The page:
Discovering -- And Rediscovering -- Geoff Hippenstiel's Oil Paintings

Discovering -- And Rediscovering -- Geoff Hippenstiel's Oil Paintings

Geoff Hippenstiel has a most risky process: when he has a perfectly good painting, he intentionally messes it up to create a problem he then has to solve. It's a method that could potentially ruin a work, but lucky for us, it results in paintings that are richly detailed and engaging.

Engaging seems hardly strong enough a word to describe what it's like to process a Hippenstiel. The longer you look at any of the five untitled works currently on display in "Territorial Pissings" at Devin Borden Gallery, the more you see. You're left with a completely different painting than when you first approached.

That's because the abstract works are layered with unexpected colors and markings that are waiting to be discovered, even after you've lived with them. They are thick with impasto, like the end result of some volcanic eruption that's spilled lime green, purple, red, gold and blue across the canvas in spurts. The canvases are massive, too; in a gallery equipped with 14-foot-high ceilings, the 8-foot-tall paintings don't seem all that big, but they are towering works.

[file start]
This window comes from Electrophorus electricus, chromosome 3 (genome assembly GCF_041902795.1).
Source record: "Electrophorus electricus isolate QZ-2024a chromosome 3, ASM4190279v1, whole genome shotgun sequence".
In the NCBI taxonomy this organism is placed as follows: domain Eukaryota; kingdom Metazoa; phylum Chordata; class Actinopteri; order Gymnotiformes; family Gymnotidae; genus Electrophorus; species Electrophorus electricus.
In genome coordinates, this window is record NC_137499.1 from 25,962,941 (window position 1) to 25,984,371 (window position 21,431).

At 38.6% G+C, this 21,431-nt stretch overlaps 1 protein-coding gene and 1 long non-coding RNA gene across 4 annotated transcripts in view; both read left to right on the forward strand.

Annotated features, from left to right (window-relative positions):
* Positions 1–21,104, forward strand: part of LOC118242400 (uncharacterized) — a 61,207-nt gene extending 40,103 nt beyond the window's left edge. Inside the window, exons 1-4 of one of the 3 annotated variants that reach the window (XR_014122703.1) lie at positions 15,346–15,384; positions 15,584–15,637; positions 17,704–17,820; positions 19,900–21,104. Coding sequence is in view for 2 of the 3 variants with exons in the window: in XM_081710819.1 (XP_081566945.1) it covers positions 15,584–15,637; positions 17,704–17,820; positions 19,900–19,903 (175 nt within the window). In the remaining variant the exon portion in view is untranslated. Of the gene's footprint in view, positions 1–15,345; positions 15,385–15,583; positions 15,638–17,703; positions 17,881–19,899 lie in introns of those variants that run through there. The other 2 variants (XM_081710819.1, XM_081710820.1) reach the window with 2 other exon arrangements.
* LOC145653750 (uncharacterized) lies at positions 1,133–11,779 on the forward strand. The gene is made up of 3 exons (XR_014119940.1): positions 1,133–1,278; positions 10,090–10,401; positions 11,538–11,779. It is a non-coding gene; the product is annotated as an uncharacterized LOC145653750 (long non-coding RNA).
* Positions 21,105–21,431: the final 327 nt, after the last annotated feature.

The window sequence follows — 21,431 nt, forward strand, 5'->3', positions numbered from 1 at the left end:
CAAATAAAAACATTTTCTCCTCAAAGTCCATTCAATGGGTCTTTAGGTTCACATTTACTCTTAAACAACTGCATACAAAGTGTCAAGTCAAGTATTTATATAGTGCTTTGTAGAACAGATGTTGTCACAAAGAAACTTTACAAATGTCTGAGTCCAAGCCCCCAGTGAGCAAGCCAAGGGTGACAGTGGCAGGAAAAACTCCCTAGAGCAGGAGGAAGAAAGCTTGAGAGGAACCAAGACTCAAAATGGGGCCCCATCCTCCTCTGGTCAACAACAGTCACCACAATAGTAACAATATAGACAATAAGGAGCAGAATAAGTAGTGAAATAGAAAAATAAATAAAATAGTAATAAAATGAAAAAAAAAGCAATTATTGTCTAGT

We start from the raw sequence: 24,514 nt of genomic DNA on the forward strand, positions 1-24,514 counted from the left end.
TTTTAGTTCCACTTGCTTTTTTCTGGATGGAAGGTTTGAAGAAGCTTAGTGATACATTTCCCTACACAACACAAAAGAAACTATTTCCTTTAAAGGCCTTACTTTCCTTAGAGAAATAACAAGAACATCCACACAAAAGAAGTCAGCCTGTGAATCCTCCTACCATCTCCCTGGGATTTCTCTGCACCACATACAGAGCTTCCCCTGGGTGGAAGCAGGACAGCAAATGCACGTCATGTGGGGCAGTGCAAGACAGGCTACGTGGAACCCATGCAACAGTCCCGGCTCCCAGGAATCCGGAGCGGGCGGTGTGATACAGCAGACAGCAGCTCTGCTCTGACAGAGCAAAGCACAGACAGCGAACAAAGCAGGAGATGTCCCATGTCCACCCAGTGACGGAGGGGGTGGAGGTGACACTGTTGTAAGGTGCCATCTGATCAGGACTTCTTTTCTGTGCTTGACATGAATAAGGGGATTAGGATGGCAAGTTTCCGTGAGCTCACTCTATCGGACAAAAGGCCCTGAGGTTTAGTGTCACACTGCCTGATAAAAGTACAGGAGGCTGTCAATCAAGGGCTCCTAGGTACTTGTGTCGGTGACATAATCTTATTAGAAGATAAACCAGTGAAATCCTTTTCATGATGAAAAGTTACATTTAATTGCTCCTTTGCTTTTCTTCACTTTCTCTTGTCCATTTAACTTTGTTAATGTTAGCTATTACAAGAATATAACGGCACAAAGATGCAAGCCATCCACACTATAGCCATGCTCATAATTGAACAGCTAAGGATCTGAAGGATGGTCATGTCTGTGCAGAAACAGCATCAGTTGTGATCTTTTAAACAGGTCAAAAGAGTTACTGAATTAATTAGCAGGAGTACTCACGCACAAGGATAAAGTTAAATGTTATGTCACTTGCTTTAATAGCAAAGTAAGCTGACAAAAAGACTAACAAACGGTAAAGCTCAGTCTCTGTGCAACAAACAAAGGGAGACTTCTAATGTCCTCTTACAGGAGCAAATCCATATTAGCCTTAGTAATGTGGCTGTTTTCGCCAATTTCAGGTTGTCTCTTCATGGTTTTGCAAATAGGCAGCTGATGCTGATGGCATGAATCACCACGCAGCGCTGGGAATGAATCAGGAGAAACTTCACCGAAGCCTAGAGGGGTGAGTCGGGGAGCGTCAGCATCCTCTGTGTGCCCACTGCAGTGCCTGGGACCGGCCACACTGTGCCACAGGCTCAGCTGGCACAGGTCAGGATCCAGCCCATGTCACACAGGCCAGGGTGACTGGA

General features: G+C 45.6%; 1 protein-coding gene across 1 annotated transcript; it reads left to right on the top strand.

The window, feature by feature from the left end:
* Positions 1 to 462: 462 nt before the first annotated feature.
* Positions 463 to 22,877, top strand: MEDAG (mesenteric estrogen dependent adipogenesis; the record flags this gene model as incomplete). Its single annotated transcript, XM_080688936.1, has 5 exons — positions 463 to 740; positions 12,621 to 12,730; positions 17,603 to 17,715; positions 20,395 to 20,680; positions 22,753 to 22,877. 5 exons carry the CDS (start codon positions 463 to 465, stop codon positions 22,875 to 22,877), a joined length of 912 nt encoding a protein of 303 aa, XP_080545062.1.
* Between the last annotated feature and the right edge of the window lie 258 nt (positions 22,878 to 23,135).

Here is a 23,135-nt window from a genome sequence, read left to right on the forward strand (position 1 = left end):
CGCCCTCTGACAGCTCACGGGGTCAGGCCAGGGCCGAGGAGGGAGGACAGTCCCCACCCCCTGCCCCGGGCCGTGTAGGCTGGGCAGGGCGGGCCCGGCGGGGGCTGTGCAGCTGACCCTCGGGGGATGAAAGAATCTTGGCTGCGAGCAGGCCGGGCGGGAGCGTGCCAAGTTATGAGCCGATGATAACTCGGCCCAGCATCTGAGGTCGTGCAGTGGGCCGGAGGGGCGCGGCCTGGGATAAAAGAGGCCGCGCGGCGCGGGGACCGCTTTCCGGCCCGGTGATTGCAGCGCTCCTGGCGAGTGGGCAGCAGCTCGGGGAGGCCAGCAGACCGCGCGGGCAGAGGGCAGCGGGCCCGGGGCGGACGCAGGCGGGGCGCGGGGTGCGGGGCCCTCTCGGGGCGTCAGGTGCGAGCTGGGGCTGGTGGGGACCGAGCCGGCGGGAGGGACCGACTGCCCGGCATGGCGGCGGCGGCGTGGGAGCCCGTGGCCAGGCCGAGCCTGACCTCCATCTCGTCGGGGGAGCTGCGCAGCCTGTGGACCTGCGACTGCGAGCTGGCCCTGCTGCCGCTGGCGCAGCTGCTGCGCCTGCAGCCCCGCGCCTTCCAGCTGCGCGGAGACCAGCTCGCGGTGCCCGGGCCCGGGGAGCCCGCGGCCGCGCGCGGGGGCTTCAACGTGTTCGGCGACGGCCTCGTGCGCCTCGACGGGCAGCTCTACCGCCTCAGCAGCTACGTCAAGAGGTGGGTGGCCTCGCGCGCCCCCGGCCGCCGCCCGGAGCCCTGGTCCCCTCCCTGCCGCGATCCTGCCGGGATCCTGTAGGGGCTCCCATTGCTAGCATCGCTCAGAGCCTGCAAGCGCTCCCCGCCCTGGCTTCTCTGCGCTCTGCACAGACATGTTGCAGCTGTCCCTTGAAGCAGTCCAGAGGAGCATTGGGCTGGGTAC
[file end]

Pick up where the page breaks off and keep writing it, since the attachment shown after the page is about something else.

As you go clockwise from the left in the gallery, the paintings intentionally become more abstract. The first one you encounter -- a smattering of markings in the shape of a skull -- is a rare work for Hippenstiel, who's known for his impressive, large-scale abstract works and doesn't get this representational. He's making a statement, showing us he has some surprises up his sleeve and making his mark in something other than abstraction (hence the show title, "Territorial Pissings," which is pulled from a Nirvana song title).

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While the skull is a clear subject, Hippenstiel conceals his inspiration in his other paintings, burying it under layers of oil and even spray paint. A Goya-shaped award statue is the starting point for at least one painting, the faint outline of a gold-hued face just there under the surface. Other seemingly monochromatic paintings bury colors that slowly reveal themselves to you. A giant gold piece seems pretty straightforward at first glance, but the longer you stay with it, tints of green and orange appear and it suddenly becomes a whole new painting. Magic? Nope, just a hell of a good painter.

"Geoff Hippenstiel: Territorial Pissings" at Devin Borden Gallery, 3917 Main Street, runs through April 27. For more information call 713-529-2700 or visit www.devinborden.com.


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